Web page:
E. Tension Sutures

1. Interrupted Horizontal Mattress Suture

Common Suture Patterns: Interrupted Horizontal Mattress
Common Suture Patterns: Interrupted Horizontal Mattress
  • The needle is passed from one side of the wound to the other (2–5 mm away from the wound edge), then horizontally back across the wound, leaving a short gap (6–8 mm) between the bites.
  • This creates a horizontal suture on either side of the wound.
  • A knot is then placed to join the suture material on the original side.
  • This suture is mostly used for relieving tension.
  • Appositional to everting suture pattern depending on the tightness of throws.
  • Can strangulate blood.

Usages

  • Closure in areas of high tension or occasionally used in the closure of flat tendons or muscle with minimal fascia vessels at wound edges.

2. Interrupted Vertical Mattress Suture

Common Suture Patterns: Interrupted Vertical Mattress
Common Suture Patterns: Interrupted Vertical Mattress
  • A bite is taken 8–10 mm away from the wound and passes through to an equal distance away from the wound on the opposite side.
  • The suture is then repeated back across the wound, but this time, a bite is taken vertically from the original bite 3–4 mm away from the wound, creating a vertical suture on either side.
  • A knot is then placed to join the suture material on the original side.
  • This suture is more effective at relieving tension than the horizontal mattress.
  • Appositional to everting.
  • Stronger in tissues under tension than horizontal mattress.
  • Less likely to occlude small vessels at the wound edge.

Usages

  • Closure in areas of high tension (i.e. some situations of skin closure).

3. Far-Far-Near-Near and Far-Near-Near-Far Suture Pattern

Common Suture Patterns: Far-Far-Near-Near and Far-Near-Near-Far
Common Suture Patterns: Far-Far-Near-Near and Far-Near-Near-Far
  • Variations of vertical mattress.
  • Can provide necessary tension for wound approximation without direct tension to wound edge.

Usages

  • Skin, subcutaneous, and fascial closure under tension.

4. Interlocking Loop Suture

Common Suture Patterns: Interlocking Loop Suture
Common Suture Patterns: Interlocking Loop Suture
  • Self-tightening suture ‘locks’ into tissue.
  • Inserted 1/3 distance from tendon edge, advanced along the tendon, across the gap, looped across the tendon, and passed back 1/3 from the opposite edge, looped and tied
  • Less bulk insheathed tendons
  • Double locking loop applied to gastrocnemius tendon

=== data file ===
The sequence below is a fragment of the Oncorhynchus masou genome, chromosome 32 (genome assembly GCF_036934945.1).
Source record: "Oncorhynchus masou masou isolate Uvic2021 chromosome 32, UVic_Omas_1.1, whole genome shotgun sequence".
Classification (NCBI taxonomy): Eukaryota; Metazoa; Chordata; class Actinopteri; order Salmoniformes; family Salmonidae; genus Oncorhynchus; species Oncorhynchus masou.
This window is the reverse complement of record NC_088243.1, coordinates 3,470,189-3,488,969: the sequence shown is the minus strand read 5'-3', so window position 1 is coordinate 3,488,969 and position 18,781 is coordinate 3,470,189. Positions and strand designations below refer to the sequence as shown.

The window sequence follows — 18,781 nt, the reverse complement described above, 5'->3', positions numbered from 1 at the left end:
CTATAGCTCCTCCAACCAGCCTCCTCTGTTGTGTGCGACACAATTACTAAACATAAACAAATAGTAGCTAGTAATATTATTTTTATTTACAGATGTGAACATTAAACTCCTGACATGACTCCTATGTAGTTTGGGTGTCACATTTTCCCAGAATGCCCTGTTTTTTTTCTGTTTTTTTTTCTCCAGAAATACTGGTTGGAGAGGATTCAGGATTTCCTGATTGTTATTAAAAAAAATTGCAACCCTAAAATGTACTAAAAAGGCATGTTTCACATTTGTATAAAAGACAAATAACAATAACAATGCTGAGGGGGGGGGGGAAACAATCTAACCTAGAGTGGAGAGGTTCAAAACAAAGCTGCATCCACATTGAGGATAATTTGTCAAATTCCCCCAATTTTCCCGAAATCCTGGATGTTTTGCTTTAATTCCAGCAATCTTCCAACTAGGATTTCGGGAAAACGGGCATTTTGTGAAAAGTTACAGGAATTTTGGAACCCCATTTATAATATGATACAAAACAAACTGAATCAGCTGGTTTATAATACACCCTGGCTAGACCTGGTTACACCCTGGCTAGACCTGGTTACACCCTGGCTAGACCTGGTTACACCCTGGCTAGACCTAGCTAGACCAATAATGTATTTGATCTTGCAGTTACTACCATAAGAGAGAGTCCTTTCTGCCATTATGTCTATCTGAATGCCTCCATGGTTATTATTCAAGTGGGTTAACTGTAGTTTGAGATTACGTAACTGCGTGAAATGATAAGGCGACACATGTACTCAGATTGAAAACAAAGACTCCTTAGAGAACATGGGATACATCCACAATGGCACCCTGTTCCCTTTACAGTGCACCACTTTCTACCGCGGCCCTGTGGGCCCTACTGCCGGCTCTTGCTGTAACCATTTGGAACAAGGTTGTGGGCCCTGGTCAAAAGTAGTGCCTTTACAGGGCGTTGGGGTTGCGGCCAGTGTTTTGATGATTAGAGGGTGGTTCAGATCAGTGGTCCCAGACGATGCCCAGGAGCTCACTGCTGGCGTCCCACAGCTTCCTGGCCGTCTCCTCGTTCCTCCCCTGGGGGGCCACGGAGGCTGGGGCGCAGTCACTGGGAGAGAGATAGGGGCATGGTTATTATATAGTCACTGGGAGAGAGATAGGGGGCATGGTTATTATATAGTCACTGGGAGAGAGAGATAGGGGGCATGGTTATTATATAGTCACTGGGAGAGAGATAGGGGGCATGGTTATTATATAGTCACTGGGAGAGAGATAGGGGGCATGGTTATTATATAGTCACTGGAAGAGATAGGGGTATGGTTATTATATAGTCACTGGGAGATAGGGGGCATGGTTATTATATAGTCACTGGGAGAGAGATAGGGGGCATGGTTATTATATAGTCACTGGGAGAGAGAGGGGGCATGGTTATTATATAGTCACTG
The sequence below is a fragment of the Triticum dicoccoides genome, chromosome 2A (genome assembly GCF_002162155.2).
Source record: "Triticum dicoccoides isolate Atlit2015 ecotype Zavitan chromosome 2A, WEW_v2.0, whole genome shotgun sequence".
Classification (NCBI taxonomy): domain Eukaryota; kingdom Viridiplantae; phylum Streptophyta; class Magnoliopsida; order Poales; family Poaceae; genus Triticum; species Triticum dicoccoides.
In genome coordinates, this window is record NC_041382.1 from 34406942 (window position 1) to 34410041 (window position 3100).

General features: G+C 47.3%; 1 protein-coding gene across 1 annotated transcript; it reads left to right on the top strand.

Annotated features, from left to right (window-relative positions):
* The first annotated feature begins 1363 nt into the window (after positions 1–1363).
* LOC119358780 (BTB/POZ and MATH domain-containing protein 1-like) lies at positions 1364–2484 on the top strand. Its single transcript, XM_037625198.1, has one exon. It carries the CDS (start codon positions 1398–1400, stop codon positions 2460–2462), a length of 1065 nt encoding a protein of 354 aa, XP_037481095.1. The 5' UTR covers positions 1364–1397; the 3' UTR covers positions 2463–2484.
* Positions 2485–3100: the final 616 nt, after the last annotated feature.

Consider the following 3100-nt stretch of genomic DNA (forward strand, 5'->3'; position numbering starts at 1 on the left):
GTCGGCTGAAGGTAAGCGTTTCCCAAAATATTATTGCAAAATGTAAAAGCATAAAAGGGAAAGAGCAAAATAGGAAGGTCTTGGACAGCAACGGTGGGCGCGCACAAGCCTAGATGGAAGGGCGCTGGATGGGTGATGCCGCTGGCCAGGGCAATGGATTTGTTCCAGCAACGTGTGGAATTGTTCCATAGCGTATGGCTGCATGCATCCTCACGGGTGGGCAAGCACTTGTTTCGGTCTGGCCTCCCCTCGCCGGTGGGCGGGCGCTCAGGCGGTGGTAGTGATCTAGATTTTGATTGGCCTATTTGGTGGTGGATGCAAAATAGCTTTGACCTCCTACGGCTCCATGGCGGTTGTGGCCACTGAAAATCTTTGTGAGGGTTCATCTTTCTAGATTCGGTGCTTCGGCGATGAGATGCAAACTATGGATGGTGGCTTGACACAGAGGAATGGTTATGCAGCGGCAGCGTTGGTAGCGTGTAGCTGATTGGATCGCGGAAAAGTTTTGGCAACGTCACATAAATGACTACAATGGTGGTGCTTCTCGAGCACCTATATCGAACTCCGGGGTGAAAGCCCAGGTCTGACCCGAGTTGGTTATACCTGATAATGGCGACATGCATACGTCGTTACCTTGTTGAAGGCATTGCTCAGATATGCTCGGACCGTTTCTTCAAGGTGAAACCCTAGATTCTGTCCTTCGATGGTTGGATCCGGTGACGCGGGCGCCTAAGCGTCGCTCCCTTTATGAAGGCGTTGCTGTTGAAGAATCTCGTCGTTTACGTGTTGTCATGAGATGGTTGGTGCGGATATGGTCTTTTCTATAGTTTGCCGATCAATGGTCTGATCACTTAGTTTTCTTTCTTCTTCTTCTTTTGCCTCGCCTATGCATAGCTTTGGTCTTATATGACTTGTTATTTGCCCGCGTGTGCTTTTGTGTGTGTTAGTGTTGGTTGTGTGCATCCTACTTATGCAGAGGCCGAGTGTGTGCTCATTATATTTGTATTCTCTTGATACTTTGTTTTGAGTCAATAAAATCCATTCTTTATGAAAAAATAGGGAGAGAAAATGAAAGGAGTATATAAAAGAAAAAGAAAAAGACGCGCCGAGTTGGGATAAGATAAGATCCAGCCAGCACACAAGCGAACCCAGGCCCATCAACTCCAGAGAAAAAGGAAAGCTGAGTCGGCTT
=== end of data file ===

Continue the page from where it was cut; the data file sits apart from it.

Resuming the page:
• Attached to calcaneus thorough drill hole

Usages

  • Tendon repair.

5. Three Loop Pulley Suture

Common Suture Patterns: Three Loop Pulley Suture
Common Suture Patterns: Three Loop Pulley Suture
  • Three loops of suture oriented 120 degrees to the previous loop.
  • Resembles a far-near pattern type but revolves around the tendon 360º.
  • The initial loop is a near-far, next midway, last is far-near.
  • Higher tensile strength and more resistance to gap formation than the locking loop

Usages

  • Tendon repair.

F. Other Suture Patterns

1. Chinese Finger Trap Suture Pattern

Common Suture Patterns: Chinese Finger Trap
Common Suture Patterns: Chinese Finger Trap
  • This type of suture is used to secure tubes (such as chest drains) at their site of entry into the body.
  • Tension on the tube increases as the tube is pulled, thus preventing its removal.
  • A bite is taken at one side of the tubing and a square knot is placed around the tube.
  • The suture material is taken back around the tube and a surgeon’s knot is tied.
  • This is repeated 5–10 times around the tube ending with another square knot.

Usages

  • Secure tubes (such as chest drains) at their site of entry into the body

There are many types of suture patterns available to close the incisions and wounds encountered daily in practice. Selecting the appropriate type of pattern is important to achieve not only uncomplicated wound healing, but also a good cosmetic appearance.

Choosing the appropriate suture pattern may seem daunting to some, but in reality, most surgeons utilise a few standard suture patterns that they feel comfortable with and that have worked for them in the past.

Some types of speciality patterns (e.g. three-loop pulley or locking loop) are used in special circumstances, and reference to them can always be made before an operation to refresh the memory.

The important factor is not always the pattern type, but that the appropriate suture material type and size have been chosen, the knots are tied securely, and the correct tissues have been engaged.

Finally, some golden rules are worth remembering:

  • It is worth remembering that a continuous line should end with one more throw than it started with.
  • Make sure to tighten your knots appropriately.
  • Use a sliding or surgeon’s knot only when the tissues are under tension, otherwise use a normal square knot.
  • Appositional patterns will provide the best anatomical reconstruction in most cases, and should be preferable to everting or inverting patterns.
  • Tension relieving sutures should never need to be applied on a routine basis. Most tissues (especially skin) should be closed without significant tension or need for tension relieving suture patterns.